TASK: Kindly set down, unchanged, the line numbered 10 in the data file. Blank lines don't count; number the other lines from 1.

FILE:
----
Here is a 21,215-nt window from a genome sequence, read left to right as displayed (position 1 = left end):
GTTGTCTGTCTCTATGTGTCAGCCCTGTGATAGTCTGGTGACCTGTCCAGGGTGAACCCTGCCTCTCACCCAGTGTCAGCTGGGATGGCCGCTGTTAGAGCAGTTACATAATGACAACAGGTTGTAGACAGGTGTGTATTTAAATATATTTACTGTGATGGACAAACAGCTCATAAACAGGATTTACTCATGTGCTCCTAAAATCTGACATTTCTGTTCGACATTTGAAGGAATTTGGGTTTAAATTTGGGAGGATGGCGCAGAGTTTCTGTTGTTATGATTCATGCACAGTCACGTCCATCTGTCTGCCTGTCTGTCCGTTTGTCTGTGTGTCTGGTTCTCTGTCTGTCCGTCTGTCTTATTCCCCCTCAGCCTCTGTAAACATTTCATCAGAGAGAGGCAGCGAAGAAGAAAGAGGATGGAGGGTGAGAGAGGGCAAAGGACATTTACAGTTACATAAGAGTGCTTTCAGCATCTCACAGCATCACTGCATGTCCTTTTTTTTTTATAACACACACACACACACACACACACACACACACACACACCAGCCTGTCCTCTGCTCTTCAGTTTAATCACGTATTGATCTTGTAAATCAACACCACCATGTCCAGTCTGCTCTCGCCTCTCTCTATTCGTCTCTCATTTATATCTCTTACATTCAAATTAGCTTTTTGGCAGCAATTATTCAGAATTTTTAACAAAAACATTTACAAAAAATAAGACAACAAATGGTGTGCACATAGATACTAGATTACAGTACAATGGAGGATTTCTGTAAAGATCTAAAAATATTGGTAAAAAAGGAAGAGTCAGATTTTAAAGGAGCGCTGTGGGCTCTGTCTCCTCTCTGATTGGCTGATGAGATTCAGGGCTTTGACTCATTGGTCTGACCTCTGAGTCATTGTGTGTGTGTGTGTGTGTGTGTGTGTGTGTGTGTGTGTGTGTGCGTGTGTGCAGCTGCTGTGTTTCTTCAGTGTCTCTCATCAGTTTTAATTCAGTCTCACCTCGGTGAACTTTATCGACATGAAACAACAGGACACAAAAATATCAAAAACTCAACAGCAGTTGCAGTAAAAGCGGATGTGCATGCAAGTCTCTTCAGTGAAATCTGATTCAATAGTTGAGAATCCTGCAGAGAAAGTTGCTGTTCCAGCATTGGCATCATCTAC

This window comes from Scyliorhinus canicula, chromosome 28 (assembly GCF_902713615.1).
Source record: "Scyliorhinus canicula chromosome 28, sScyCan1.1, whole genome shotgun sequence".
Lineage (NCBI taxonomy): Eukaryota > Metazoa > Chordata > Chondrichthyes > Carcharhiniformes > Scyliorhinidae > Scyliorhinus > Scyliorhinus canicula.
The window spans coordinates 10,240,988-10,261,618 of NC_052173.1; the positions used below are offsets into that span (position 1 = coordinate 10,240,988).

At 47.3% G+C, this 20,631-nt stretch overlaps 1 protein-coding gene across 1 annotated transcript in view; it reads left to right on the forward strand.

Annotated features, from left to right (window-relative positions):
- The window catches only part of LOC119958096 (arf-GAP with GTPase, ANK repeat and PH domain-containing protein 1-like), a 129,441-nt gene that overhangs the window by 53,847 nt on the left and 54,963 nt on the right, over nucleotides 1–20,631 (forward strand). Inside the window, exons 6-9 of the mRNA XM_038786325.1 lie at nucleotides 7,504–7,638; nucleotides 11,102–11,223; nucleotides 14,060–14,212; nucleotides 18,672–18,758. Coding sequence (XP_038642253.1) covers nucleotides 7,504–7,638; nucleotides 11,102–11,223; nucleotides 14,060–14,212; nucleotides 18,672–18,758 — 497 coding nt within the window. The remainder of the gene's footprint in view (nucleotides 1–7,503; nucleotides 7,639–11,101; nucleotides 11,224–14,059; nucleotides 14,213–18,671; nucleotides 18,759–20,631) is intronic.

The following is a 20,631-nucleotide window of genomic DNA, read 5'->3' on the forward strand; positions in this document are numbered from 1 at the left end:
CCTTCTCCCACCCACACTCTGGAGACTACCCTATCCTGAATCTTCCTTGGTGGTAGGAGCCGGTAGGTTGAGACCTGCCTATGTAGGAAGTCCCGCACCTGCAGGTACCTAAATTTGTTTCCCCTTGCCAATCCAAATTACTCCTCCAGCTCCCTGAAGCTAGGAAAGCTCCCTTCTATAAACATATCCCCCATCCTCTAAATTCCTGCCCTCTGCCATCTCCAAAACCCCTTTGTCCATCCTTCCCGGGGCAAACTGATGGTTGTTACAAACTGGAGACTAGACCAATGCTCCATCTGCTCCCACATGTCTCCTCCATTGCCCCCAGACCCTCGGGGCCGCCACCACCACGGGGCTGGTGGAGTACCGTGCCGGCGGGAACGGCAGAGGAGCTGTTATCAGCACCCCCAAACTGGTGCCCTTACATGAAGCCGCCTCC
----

The following is a 20,631-nucleotide window of genomic DNA, read 5'->3' on the forward strand; positions in this document are numbered from 1 at the left end: